It's Halloween — or it will be soon — and that means BOO! We talk about the scariest of holidays (if you don't count Valentine's Day). Not scary at all: with Trey on vacation, we're joined by the charming Tanya Ballard Brown, who kicks off with a delightful tale of a clothes-wearing friend of hers. We get the update on what Stephen's kids are doing this year (the World's Saddest Banana is retiring!) and I once again make the case for my favorite dog photograph of all time.
David Mitchell's epic philosophical novel Cloud Atlas was widely considered unfilmable — even by its author — when it came out in 2004. That's because the book's ornate structure, with stories nested inside stories across five centuries, seemed too complicated to be taken in quickly in a movie. But those complications were what attracted The Matrix's Andy and Lana (nee Larry) Wachowski, and Run Lola Run's Tom Tykwer to the project. Turning complexity into cineplexity is kind of what they do.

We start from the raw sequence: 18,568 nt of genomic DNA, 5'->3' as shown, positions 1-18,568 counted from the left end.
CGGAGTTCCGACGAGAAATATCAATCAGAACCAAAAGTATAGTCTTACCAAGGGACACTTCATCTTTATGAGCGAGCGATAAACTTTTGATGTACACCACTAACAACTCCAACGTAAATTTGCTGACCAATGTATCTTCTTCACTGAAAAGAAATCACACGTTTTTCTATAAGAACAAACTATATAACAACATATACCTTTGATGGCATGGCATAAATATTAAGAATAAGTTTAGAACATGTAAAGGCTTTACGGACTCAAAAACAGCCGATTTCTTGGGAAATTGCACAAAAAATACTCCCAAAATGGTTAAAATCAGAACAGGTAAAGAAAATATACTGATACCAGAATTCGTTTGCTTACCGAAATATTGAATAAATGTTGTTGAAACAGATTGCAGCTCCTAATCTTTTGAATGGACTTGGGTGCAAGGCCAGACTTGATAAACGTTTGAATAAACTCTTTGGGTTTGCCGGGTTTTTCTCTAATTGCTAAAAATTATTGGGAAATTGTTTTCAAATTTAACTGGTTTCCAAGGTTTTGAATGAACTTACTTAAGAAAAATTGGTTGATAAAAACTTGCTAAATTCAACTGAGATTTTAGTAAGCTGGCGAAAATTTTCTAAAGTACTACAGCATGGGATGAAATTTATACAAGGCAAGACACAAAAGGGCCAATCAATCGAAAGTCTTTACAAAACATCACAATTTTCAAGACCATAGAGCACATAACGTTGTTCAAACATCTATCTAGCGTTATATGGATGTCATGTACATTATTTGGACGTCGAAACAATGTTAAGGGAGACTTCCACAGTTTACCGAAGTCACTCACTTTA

Food appears so often and takes on so much importance in Jami Attenberg's novel The Middlesteins, that while reading it I sometimes felt like I was on a kind of literary cruise ship. But excess isn't presented here wantonly; instead, it's laid out and explored with sympathy, thought and depth. Early on, the parents of the main character think, "Food was made of love, and was what made love, and they could never deny themselves a bite of anything they desired." And so the novel takes off from the evocative starting point known as appetite.
Tom Wolfe wrote his new novel, Back to Blood, entirely by hand. But the author of The Electric Kool-Aid Acid Test and The Bonfire of the Vanities also says that wasn't entirely by choice — he'd rather have used a typewriter.
"Unfortunately, you can't keep typewriters going today — you have to take the ribbons back to be re-inked," Wolfe tells Fresh Air's Dave Davies. "There's a horrible search to try to find missing parts."